It’s not a joke. Spermidine—a compound found in foods like aged cheese, mushrooms, soy products, legumes, corn and whole grains appears to prolong lifespan, at least the animals used by researchers at Texas A&M. It also seems to prevent liver cancer. A Texas A&M news release reports that when researchers at the school gave animal models an oral supplement of spermidine they found that the animals lived longer –25 percent longer–and were less likely to have liver fibrosis and cancerous liver tumors. The trouble with that good news, the researchers warn, is that people would have to start eating spermidine from the time they begin eating solid food to get a 25 percent gain in their lifespans; animal models treated later only saw a 10 percent gain–really quite acceptable.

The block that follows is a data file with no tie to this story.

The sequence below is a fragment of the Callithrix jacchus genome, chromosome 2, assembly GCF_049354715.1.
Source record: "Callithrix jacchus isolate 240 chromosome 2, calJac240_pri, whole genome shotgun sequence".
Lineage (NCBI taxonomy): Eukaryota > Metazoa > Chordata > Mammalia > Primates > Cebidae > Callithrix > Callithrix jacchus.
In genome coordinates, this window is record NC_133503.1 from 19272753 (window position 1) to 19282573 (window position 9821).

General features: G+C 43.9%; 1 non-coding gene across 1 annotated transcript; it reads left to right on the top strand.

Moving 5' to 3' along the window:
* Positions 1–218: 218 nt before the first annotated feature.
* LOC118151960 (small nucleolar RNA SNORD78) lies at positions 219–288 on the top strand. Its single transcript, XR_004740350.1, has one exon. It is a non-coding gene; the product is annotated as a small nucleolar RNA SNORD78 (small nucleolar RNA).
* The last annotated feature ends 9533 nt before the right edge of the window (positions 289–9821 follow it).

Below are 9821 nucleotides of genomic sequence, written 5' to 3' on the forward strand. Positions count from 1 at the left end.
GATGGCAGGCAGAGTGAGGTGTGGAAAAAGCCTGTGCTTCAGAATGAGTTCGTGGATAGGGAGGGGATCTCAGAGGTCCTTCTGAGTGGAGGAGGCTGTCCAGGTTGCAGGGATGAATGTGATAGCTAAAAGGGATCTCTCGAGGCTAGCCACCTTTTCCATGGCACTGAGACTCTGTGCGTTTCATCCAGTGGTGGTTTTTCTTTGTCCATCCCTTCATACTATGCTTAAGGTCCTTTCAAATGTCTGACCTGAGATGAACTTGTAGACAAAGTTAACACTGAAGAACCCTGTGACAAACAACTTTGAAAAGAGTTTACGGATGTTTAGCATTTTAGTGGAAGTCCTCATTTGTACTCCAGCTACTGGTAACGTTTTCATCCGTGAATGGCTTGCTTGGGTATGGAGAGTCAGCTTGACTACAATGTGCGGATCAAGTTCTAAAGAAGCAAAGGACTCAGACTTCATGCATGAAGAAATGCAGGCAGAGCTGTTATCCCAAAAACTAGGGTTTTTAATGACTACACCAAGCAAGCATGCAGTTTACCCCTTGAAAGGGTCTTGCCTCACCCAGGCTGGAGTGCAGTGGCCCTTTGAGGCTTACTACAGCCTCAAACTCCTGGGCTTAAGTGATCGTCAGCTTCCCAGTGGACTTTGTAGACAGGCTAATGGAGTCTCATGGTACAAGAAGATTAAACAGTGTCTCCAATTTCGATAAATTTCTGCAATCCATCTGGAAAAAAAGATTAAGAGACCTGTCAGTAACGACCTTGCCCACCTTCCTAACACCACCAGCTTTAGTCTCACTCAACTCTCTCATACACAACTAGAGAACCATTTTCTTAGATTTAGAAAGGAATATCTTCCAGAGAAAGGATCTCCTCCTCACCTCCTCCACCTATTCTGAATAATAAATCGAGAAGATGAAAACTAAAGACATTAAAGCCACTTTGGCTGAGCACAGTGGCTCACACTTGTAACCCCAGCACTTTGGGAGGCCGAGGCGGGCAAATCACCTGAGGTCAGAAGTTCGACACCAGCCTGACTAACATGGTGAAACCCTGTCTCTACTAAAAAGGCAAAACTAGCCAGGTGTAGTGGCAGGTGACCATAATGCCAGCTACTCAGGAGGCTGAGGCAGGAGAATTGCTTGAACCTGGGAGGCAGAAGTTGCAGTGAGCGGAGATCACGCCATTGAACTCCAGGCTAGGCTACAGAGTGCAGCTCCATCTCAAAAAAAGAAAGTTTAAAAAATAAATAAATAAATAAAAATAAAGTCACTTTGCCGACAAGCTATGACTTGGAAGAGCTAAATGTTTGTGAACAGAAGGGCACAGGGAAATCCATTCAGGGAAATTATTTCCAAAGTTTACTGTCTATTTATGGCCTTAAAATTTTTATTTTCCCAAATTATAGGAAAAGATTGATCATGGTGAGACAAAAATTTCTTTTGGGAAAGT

Spermidine is a type of compound called a polyamine that appears to prevent cancer by enhancing MAP1S-activated autophagy, or the cells’ self-eating behavior. Damaged cells due to defective autophagy can go on to replicate and become tumors or cause other problems.
The researchers point out, for readers seriously hoping to live longer, that only three things have been shown to prolong the lifespan of vertebrates. One is severely cutting the number of calories consumed. Another is restricting the amount of methionine (a type of amino acid found in meat and other proteins) in the diet, and the third is using the drug rapamycin, which also, unfortunately appears to suppress the immune system. Given those choices, aged cheese may be the best way to go.